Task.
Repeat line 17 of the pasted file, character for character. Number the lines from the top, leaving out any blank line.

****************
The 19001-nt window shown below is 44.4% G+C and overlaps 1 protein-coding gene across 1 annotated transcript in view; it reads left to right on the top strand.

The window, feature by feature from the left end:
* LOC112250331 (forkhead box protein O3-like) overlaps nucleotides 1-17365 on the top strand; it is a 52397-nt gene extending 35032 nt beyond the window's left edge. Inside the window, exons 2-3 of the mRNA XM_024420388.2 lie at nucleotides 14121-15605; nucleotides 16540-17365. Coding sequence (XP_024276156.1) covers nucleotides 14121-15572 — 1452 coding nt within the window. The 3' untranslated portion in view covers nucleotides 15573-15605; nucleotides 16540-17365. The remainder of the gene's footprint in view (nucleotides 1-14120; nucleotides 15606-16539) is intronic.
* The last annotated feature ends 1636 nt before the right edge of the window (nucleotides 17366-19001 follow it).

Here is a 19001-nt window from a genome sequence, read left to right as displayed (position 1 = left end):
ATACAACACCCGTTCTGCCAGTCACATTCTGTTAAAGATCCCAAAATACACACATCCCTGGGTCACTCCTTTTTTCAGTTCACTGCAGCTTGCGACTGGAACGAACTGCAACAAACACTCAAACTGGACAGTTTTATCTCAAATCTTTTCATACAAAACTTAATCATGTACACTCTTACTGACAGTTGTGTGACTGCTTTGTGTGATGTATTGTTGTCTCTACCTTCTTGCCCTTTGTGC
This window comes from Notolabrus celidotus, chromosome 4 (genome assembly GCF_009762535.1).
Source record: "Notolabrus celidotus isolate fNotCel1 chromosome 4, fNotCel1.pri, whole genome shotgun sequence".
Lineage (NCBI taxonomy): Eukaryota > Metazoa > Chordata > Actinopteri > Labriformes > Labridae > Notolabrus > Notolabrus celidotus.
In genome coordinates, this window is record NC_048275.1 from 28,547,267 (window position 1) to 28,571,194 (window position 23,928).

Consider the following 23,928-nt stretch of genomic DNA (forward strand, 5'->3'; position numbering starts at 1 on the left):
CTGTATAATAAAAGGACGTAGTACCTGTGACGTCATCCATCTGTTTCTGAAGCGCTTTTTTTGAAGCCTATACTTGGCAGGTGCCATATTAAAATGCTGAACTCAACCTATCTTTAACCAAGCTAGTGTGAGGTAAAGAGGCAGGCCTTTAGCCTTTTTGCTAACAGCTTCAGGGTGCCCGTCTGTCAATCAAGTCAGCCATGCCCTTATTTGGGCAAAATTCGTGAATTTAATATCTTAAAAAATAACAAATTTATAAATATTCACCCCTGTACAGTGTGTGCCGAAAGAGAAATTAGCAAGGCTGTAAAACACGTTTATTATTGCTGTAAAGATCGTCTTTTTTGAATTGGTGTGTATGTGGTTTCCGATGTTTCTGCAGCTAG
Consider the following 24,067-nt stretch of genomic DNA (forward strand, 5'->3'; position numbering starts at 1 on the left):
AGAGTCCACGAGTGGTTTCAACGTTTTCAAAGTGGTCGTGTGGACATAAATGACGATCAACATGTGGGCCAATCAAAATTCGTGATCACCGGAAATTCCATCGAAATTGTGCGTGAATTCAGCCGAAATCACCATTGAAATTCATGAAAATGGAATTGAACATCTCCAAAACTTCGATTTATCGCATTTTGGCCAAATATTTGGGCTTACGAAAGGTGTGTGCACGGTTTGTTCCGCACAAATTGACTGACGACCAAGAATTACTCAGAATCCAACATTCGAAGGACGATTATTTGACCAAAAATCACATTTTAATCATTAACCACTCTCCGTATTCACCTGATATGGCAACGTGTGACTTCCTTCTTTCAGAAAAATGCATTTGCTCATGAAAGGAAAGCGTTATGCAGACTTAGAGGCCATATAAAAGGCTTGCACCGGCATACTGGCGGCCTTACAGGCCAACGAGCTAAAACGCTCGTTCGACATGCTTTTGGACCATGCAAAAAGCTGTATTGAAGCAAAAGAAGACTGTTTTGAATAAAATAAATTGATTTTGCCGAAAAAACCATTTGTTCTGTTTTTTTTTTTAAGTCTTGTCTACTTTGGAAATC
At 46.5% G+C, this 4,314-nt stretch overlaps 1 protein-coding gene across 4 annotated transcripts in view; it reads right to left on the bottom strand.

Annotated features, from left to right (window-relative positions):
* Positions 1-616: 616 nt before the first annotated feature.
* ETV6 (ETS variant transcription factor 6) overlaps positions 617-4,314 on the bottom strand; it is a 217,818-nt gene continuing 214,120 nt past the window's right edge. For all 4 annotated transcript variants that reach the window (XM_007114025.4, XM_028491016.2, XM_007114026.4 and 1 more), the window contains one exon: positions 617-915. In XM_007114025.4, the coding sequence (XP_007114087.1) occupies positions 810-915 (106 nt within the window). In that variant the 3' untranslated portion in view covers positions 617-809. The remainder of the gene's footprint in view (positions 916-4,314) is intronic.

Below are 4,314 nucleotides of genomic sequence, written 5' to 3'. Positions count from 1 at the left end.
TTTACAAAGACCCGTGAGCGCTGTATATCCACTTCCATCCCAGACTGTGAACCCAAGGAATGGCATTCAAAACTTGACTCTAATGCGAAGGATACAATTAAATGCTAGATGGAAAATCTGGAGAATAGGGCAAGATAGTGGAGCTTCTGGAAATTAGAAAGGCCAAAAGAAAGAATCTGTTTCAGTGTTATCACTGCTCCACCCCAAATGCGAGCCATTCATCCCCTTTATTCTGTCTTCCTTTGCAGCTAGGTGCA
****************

* Positions 1-616: 616 nt before the first annotated feature.